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ARTCAT

CALENDAR | HOSTING



Welcome to Tomorrowland

Triple Candie
500 West 148th Street, just west of Amsterdam Avenue, 212-368-3333
Harlem
October 1 - November 11, 2007
Web Site


Six Prototypes for Triple Candie’s New Home

Stefan Dettmeier Architekten, M√ľnich FutureDesign Lab, London Fabio Giannotti, Olivone, Switzerland M.A.G.—The Modern Architecture Group, New York Natsagura Kazuko, Tokyo New Media Collective, Berkeley, California

September 27, 2007 (New York)—Triple Candie is pleased to present “Welcome to Tomorrowland,” an exhibition of newly commissioned, large-scale, architectural study models that envision six possible futures for Triple Candie. The competition is the culmination of an eighteen-month planning process, partially funded by the Carnegie Corporation and the Rockefeller Brothers Fund, that seeks to rethink the basic purposes and activities of the organization.

The study models range in scale from walk-in to table-top and offer widely varying scenarios. Many respond to a specific aspect of Triple Candie’s current programming. Tokyo-based Natsagura Kazuko has proposed a new home for Triple Candie’s permanent collection of art reproductions; her building’s spiral-shaped design suggests a cross between a church and a temporary homeless encampment. Swiss architect Fabio Giannotti has reenvisioned Triple Candie’s Matthew Higgs Society as a rustic-modern hovel, able to accommodate only one person at a time. Stefan Dettmeier Architekten’s “Pavilion for the Common Object” is part neo-classical folly, part Chinese garden pavilion. The portable Pavilion would contain an ever-changing selection of mundane objects for contemplation.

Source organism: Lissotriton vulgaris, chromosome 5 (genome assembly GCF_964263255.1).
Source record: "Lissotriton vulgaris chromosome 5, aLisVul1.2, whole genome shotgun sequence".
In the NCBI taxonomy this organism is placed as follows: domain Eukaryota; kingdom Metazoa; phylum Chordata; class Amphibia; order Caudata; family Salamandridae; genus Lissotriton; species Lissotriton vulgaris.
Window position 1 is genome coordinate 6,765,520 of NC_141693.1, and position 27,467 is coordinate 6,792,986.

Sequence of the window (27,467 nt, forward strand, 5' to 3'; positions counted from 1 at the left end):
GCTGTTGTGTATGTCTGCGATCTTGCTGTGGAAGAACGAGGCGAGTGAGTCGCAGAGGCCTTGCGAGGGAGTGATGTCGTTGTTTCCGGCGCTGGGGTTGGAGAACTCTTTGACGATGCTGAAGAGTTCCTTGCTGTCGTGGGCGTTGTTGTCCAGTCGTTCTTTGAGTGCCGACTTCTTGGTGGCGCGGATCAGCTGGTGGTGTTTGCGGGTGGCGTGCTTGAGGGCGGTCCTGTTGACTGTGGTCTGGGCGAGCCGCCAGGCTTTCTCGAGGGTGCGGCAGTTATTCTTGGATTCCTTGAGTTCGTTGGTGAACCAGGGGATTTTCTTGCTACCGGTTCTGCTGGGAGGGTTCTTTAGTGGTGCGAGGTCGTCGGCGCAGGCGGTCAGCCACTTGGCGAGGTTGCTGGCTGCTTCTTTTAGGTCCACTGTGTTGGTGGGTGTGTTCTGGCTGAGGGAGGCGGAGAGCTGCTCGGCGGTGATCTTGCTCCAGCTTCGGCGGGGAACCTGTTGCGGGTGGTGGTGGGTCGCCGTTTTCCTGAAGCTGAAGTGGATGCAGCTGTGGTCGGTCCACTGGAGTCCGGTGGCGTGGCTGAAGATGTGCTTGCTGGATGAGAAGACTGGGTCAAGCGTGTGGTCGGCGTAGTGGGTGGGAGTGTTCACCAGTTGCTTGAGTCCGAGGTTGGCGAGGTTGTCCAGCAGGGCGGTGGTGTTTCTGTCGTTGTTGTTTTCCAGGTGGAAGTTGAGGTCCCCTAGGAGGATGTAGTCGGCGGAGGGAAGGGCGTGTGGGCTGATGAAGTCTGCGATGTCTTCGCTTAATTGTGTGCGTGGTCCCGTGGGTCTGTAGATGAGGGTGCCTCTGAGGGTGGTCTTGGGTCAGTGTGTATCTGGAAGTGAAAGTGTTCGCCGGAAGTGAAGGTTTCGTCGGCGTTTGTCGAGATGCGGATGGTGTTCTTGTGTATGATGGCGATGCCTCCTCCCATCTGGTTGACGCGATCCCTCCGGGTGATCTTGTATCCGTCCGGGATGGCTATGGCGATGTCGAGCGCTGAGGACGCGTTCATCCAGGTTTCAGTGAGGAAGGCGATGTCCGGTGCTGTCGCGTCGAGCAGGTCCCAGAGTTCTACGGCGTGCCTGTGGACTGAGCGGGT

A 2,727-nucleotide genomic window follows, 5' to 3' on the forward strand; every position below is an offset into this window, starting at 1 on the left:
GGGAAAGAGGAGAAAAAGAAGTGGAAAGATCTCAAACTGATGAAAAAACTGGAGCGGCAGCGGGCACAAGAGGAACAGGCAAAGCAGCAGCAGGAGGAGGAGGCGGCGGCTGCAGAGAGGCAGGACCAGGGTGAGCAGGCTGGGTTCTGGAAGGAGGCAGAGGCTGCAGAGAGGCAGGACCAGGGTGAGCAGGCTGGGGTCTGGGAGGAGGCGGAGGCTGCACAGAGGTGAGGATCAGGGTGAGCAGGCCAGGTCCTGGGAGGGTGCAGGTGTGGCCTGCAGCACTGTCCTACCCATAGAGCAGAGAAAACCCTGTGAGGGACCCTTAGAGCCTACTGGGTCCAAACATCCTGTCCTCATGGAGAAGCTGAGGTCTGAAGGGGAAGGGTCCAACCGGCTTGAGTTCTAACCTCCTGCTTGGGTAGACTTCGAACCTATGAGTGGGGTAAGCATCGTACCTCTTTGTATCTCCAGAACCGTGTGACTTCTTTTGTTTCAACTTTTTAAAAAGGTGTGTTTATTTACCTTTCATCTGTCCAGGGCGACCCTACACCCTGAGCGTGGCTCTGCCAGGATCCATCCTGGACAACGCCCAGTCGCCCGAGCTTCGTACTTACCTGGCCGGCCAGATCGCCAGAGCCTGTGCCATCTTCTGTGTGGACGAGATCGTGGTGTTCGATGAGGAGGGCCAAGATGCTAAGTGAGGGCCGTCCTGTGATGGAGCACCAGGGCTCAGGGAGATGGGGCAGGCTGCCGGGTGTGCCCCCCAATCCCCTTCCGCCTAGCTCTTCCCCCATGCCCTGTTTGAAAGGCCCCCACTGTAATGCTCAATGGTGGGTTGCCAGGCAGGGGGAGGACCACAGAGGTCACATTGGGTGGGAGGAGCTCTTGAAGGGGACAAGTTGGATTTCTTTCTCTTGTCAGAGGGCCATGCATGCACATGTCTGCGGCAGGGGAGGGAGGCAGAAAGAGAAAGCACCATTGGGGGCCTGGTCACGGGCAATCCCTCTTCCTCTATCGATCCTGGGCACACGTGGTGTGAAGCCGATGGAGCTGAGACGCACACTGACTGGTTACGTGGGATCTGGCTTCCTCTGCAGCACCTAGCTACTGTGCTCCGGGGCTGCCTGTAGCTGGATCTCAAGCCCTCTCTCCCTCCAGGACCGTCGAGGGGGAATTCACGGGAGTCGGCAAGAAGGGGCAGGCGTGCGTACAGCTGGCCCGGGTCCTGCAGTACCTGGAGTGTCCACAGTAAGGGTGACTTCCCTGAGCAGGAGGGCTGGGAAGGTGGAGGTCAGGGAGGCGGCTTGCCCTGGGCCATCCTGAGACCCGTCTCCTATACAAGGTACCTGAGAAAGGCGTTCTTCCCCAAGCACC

Other proposals respond more to Triple Candie’s evolving philosophy. Take, for example, that of the Modern Architecture Group (M.A.G.), the only New York-based firm to submit to the competition. M.A.G. has designed an industrial shed with artistic surrogates permanently built into the structure. Or that of the London-based FutureDesign Lab, which has channeled Archigram and other utopian architectural firms from the late 1960s to propose a small one-story community center embedded in a cluster of towering walls and topped with a large helium balloon. The New Media Collective, Berkeley, has suggested that Triple Candie abandon its gallery programming altogether and build a tower for web, TV, or radio transmission.

“Welcome to Tomorrowland” was fully conceived and built by Triple Candie, recycling materials from former installations. The architectural firms are fictional.

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